As we predicted, the results of the European study dramatically conflict with the K-Pg post-Flood boundary interpretation. The sedimentary rocks across much of central Europe indicate that marine depositional processes continued without interruption from the Cretaceous through the Upper Cenozoic (Figure 5). Many locations show continuous deposition of carbonate rocks across the K-Pg boundary from the Cretaceous through Miocene.
These results demonstrate that the Cenozoic rock deposit across Europe wasn’t due to highly speculative and improbable localized post-Flood catastrophes but rather to the receding phase of the global Flood itself. Massive marine deposits across such vast areas of the world indicate Flood processes were still active well into the Upper Cenozoic, possibly as high as the top of the Pliocene, where a major paleontological extinction event is observed,3 coinciding with the end of the Flood.
The other continents also support this Late-Pliocene Flood boundary interpretation, especially North America. The Cenozoic (Pliocene) Ogallala Formation covers about 174,000 square miles from Texas to South Dakota.4 While it’s only 20 to 40 feet thick in some locations, it increases to over 700 feet across much of the Great Plains. Igneous and metamorphic cobbles in the basal conglomerate of the Ogallala layer are sourced from the Rocky Mountains, hundreds of miles to the west.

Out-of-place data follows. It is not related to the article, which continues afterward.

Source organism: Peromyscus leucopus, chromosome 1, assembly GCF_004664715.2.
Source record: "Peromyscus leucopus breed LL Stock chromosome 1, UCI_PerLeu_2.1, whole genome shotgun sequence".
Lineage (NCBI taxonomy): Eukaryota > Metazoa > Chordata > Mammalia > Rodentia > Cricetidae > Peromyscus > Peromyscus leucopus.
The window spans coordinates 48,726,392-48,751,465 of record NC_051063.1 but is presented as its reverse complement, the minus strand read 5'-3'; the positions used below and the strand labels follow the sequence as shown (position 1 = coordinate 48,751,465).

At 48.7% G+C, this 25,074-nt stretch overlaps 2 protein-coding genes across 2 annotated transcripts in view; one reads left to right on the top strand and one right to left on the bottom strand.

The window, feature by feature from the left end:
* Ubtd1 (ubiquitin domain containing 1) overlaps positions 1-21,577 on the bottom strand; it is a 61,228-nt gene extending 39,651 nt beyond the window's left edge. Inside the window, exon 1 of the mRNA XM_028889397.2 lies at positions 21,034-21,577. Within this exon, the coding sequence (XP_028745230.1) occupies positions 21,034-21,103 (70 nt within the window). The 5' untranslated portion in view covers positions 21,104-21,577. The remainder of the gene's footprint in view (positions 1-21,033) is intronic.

Localized post-Flood catastrophism can’t explain the massive extent of the Ogallala Formation, just like isolated regional processes can’t explain the huge deposit of the Whopper Sand in the deep Gulf of Mexico.5 This sandstone is well over 1,000 feet thick and is found over 200 miles offshore. The only conceivable explanation for this vast deposit at the base of the Tejas Megasequence is its formation by the high- energy runoff conditions at the onset of the receding phase of the Flood as the continents and their mountain ranges were uplifting.
A Real Global Flood
The stratigraphy across Europe and the other three continents confirms a global flood occurred. All four continents in our study show a limited beginning to the Flood in terms of volume and extent, followed by a steady increase to a maximum water level, concluding with a receding phase that continued well into the Upper Cenozoic. Marine conditions across Europe prevailed well into the Miocene and Pliocene, dispelling the myth of a K-Pg end to the Flood. Stratigraphic data across four continents confirm the high Flood boundary and the truth of the Genesis Flood.
- Clarey, T. 2015. Grappling with Megasequences. Acts & Facts. 44 (4): 18.
- Clarey, T. 2015. Dinosaur Fossils in Late-Flood Rocks. Acts & Facts. 44 (2): 16.
- Pimiento, C. et al. 2017. The Pliocene marine megafauna extinction and its impact on functional diversity. Nature Ecology & Evolution. 1: 1100-1106.
- Clarey, T. 2018. Palo Duro Canyon Rocks Showcase Genesis Flood. Acts & Facts. 47 (7): 10.
- Clarey, T. 2015. The Whopper Sand. Acts & Facts. 44 (3): 14.
* Dr. Clarey is Research Associate at the Institute for Creation Research and earned his Ph.D. in geology from Western Michigan University.